From the earnings report, it appears that ARLP was able to capture this dramatic increase in coal pricing for some of its 2022 volume. A contributor at Seeking Alpha did an analysis of ARLP’s earnings release and he came up with some very compelling insights as to how strong ARLP’s pricing power is.
At year-end, Alliance (ARLP) had committed and priced 32.1mt for 2022. As of Tuesday’s release, the company had committed and priced 34.2mt. However, the additional 2.1mt led to a full $11.3 / 24% increase in the average revenue per ton for all of 2022 committed volumes. The math would indicate that the incremental 2.1mt of committed sales were contracted at over $230 per ton, suggesting Alliance (ARLP) is successfully exporting thermal to the seaborn market. Adding $11.3 dollars per ton to the company’s 34.2mt of contracted volume leads to EBITDA improvement of ~$386m, or ~$3.00 of incremental EPS.
In addition to generating incremental earnings, successfully exporting thermal coal out of Illinois is likely to lead to improved in-basin pricing for 2023 contracts. And that is exactly what weekly spot market data suggests is happening:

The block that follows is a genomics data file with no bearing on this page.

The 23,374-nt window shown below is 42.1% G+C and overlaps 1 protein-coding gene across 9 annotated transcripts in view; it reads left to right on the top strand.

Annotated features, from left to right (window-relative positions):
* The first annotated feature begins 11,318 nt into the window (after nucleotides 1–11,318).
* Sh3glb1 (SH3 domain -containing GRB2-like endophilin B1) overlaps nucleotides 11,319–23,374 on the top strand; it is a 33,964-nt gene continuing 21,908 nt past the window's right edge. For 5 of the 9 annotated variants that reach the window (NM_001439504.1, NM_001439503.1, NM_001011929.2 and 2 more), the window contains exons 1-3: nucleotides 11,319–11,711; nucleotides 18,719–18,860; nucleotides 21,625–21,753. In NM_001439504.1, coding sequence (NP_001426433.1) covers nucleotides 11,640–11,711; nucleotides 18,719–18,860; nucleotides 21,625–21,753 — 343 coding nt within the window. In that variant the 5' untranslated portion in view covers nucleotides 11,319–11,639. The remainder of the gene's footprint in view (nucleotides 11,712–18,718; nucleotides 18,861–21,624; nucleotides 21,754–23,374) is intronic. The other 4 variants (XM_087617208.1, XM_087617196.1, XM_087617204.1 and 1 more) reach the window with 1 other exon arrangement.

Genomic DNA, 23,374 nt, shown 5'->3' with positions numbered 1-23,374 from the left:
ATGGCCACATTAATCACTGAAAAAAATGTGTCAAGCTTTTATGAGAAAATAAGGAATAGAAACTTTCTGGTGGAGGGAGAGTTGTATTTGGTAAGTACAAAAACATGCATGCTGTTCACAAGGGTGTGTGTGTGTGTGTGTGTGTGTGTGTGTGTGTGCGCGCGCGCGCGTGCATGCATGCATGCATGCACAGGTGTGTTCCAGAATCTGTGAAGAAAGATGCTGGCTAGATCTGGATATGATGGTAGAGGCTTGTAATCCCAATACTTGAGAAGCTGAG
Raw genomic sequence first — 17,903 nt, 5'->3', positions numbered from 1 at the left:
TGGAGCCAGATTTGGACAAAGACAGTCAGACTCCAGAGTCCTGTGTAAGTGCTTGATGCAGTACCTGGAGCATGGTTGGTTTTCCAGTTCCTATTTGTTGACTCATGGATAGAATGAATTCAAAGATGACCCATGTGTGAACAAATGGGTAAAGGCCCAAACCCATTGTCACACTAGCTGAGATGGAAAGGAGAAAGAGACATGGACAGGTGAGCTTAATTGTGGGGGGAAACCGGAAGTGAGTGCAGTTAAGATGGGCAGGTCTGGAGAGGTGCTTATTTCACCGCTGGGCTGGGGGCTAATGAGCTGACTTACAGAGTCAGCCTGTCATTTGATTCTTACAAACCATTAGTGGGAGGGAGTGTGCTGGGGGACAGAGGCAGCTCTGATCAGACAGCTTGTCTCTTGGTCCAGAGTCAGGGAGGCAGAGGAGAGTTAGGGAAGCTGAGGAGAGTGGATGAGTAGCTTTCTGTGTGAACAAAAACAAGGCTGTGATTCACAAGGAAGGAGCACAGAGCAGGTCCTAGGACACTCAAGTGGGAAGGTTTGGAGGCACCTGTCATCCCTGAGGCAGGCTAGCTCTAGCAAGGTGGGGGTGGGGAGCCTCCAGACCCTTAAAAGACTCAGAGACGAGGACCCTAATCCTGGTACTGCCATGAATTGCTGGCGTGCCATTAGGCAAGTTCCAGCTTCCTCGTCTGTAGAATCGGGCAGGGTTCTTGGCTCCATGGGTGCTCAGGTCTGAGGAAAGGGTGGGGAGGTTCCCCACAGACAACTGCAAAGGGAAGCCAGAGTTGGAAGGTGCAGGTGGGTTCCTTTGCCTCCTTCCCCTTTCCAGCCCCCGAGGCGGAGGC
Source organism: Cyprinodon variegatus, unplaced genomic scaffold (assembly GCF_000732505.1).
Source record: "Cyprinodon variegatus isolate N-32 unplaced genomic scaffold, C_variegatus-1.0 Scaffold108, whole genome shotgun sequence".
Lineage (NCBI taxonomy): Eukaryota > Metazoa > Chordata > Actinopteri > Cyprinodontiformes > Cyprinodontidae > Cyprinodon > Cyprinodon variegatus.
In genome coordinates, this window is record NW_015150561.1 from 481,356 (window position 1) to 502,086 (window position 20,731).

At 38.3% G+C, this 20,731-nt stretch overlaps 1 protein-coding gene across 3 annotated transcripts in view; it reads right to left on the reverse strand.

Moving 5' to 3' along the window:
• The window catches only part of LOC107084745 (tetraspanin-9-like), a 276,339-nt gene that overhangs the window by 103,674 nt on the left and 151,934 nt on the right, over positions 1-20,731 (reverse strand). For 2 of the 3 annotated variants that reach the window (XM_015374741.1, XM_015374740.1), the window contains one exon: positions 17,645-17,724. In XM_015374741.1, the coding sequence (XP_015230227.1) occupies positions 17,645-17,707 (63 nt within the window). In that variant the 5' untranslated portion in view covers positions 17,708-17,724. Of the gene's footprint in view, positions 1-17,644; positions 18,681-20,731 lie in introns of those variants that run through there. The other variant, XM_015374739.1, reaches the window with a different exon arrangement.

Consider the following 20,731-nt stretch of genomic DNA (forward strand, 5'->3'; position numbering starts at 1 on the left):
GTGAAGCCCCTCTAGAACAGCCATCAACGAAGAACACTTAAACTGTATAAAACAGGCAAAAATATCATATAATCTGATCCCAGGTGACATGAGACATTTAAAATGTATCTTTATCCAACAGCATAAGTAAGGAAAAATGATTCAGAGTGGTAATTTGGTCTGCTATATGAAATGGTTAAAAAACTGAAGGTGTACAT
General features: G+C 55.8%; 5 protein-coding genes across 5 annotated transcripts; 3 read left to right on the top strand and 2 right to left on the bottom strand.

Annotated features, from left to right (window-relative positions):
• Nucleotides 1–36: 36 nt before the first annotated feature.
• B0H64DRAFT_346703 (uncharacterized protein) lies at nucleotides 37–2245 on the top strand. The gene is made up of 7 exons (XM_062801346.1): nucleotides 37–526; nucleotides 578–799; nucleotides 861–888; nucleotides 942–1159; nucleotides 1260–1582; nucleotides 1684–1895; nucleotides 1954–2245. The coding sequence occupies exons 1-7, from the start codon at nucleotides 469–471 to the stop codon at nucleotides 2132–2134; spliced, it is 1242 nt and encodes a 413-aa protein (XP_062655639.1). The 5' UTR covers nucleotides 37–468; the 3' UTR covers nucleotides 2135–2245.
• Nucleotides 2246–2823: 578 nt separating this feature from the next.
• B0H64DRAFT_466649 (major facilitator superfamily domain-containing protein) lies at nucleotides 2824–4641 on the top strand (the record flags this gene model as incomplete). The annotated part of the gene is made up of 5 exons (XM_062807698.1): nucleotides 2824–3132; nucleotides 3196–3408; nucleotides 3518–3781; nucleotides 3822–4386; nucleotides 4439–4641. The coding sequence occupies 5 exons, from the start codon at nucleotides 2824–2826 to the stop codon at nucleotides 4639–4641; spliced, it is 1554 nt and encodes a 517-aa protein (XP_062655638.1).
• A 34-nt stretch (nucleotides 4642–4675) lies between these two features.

There is growing concern about energy exports pushing up costs for Americans. The chart above speaks to this happening right now for coal. As the analyst wrote, diverting badly needed supply to overseas buyers has served to increase the price for the lower remaining domestic supply. Of course, there are a lot of geopolitical reasons to help lessen the pain of very high energy prices for Europe given its much greater reliance on Russian oil, gas, and coal so I don’t see limiting energy exports being a material risk unless it really hurts the economy and turns voters against incumbents. Right now my sense is that most Americans want to support Ukraine and do what we can to inflict a lot of pain on the Russian military and economy.
Having energy investments has been very much a winning strategy as the following chart shows how they have dramatically outperformed all other sectors over the last four months.